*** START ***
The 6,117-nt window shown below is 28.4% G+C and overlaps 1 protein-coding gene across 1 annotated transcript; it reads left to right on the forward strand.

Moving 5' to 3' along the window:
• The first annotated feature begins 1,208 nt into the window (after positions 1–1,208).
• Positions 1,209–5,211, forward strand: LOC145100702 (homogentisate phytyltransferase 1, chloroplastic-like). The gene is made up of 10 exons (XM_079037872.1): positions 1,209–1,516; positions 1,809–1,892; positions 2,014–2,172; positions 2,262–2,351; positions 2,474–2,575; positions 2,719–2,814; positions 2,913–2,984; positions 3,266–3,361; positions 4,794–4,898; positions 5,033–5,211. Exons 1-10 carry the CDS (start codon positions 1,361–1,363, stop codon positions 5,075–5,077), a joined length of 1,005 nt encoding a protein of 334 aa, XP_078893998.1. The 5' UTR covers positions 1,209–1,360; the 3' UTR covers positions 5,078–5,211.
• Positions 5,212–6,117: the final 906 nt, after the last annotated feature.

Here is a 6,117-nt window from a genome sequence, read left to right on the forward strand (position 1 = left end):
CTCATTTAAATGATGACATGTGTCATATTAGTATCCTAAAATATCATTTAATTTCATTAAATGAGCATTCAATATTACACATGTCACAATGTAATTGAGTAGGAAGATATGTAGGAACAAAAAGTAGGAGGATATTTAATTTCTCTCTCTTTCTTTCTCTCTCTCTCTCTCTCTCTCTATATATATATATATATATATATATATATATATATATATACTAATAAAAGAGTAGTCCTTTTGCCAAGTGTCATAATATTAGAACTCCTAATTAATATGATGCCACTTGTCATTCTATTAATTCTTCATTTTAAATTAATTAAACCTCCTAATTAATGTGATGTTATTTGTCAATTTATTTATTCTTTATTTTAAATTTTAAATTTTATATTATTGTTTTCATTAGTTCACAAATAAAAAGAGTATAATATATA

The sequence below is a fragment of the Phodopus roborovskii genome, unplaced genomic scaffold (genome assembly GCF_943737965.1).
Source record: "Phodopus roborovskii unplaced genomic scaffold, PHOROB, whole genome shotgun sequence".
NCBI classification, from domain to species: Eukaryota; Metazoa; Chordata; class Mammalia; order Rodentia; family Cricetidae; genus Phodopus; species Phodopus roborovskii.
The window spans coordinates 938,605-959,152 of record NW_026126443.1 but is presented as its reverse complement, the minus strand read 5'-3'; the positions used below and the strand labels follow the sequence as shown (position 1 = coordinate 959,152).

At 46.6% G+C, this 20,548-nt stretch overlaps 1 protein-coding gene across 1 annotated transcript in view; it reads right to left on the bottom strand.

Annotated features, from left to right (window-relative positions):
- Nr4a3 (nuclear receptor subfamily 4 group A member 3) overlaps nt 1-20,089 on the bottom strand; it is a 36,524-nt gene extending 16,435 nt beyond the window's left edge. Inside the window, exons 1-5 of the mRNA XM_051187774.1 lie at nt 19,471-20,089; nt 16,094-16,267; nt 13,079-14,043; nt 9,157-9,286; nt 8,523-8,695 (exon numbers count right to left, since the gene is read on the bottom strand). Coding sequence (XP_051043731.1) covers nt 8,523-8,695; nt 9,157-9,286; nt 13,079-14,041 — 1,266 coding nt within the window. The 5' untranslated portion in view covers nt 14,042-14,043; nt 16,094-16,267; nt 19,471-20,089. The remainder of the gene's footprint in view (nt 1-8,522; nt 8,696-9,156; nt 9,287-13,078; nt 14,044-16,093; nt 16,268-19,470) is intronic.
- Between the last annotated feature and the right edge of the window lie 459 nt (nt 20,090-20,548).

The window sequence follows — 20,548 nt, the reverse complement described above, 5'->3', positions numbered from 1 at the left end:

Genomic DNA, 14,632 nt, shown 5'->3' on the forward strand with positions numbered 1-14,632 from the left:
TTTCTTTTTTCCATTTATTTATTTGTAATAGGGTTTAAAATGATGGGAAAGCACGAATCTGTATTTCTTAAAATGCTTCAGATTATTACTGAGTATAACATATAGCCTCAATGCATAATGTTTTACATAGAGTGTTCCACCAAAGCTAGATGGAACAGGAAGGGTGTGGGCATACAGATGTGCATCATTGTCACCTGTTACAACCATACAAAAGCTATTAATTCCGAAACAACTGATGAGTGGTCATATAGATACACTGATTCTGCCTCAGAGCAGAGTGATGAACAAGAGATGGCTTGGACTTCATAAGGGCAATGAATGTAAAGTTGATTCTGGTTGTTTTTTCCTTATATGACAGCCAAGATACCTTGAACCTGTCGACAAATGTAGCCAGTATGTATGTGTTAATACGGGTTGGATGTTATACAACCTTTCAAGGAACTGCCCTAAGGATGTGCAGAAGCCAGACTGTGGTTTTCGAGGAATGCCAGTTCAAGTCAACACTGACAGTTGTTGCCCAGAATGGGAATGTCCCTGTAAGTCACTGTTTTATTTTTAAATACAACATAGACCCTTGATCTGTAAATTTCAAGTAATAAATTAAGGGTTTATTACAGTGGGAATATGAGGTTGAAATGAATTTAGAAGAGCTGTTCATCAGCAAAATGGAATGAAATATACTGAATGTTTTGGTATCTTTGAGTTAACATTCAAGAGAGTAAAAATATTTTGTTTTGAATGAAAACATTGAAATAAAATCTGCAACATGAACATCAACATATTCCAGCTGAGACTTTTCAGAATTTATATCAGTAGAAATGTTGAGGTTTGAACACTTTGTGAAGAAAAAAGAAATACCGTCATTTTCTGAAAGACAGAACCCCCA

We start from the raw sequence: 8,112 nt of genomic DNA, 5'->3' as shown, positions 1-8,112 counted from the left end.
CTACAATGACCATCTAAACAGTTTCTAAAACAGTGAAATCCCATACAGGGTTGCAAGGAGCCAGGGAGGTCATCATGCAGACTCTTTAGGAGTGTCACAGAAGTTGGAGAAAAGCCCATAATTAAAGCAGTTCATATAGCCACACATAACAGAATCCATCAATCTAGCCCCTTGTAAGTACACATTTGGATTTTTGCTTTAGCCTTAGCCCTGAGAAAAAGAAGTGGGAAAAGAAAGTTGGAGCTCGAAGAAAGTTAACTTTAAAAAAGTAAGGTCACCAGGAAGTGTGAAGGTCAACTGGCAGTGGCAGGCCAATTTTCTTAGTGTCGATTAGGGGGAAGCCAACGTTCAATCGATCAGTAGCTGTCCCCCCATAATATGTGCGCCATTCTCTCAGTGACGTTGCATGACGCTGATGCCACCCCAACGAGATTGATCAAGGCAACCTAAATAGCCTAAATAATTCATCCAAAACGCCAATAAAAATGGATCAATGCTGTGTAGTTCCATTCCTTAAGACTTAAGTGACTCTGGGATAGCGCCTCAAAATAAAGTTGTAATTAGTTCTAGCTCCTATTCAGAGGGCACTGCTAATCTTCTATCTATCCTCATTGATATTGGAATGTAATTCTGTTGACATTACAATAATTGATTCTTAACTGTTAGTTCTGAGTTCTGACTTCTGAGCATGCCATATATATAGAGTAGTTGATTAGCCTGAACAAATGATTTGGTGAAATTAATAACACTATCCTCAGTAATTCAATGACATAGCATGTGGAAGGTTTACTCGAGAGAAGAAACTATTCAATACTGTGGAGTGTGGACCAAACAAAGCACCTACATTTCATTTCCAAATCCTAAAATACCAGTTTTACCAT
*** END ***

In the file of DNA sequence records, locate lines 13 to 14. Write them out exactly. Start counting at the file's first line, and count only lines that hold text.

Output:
Annotated features, from left to right (window-relative positions):
- Nr4a3 (nuclear receptor subfamily 4 group A member 3) overlaps nt 1-20,089 on the bottom strand; it is a 36,524-nt gene extending 16,435 nt beyond the window's left edge. Inside the window, exons 1-5 of the mRNA XM_051187774.1 lie at nt 19,471-20,089; nt 16,094-16,267; nt 13,079-14,043; nt 9,157-9,286; nt 8,523-8,695 (exon numbers count right to left, since the gene is read on the bottom strand). Coding sequence (XP_051043731.1) covers nt 8,523-8,695; nt 9,157-9,286; nt 13,079-14,041 — 1,266 coding nt within the window. The 5' untranslated portion in view covers nt 14,042-14,043; nt 16,094-16,267; nt 19,471-20,089. The remainder of the gene's footprint in view (nt 1-8,522; nt 8,696-9,156; nt 9,287-13,078; nt 14,044-16,093; nt 16,268-19,470) is intronic.